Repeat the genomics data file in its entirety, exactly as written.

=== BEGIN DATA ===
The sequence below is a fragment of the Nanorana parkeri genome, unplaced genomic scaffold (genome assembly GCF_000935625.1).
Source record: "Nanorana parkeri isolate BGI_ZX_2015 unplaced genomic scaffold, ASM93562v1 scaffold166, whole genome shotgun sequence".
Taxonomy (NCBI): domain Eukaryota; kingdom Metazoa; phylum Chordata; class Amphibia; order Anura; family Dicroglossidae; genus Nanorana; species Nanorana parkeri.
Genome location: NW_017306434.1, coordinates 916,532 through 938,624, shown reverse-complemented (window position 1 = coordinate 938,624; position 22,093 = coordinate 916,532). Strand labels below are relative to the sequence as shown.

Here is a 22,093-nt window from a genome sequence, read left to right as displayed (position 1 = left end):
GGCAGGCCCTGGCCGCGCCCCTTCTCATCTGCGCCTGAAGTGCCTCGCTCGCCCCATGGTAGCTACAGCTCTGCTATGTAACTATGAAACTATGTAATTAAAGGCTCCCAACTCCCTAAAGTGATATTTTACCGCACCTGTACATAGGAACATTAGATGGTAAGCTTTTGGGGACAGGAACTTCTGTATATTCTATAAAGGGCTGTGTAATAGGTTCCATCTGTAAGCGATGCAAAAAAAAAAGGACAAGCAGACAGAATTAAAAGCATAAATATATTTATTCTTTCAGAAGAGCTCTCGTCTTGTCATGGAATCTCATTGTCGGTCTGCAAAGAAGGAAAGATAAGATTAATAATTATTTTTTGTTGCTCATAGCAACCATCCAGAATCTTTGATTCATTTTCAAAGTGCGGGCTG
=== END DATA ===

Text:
The sequence below is a fragment of the Nanorana parkeri genome, unplaced genomic scaffold (genome assembly GCF_000935625.1).
Source record: "Nanorana parkeri isolate BGI_ZX_2015 unplaced genomic scaffold, ASM93562v1 scaffold166, whole genome shotgun sequence".
Taxonomy (NCBI): domain Eukaryota; kingdom Metazoa; phylum Chordata; class Amphibia; order Anura; family Dicroglossidae; genus Nanorana; species Nanorana parkeri.
Genome location: NW_017306434.1, coordinates 916,532 through 938,624, shown reverse-complemented (window position 1 = coordinate 938,624; position 22,093 = coordinate 916,532). Strand labels below are relative to the sequence as shown.

Here is a 22,093-nt window from a genome sequence, read left to right as displayed (position 1 = left end):
GGCAGGCCCTGGCCGCGCCCCTTCTCATCTGCGCCTGAAGTGCCTCGCTCGCCCCATGGTAGCTACAGCTCTGCTATGTAACTATGAAACTATGTAATTAAAGGCTCCCAACTCCCTAAAGTGATATTTTACCGCACCTGTACATAGGAACATTAGATGGTAAGCTTTTGGGGACAGGAACTTCTGTATATTCTATAAAGGGCTGTGTAATAGGTTCCATCTGTAAGCGATGCAAAAAAAAAAGGACAAGCAGACAGAATTAAAAGCATAAATATATTTATTCTTTCAGAAGAGCTCTCGTCTTGTCATGGAATCTCATTGTCGGTCTGCAAAGAAGGAAAGATAAGATTAATAATTATTTTTTGTTGCTCATAGCAACCATCCAGAATCTTTGATTCATTTTCAAAGTGCGGGCTG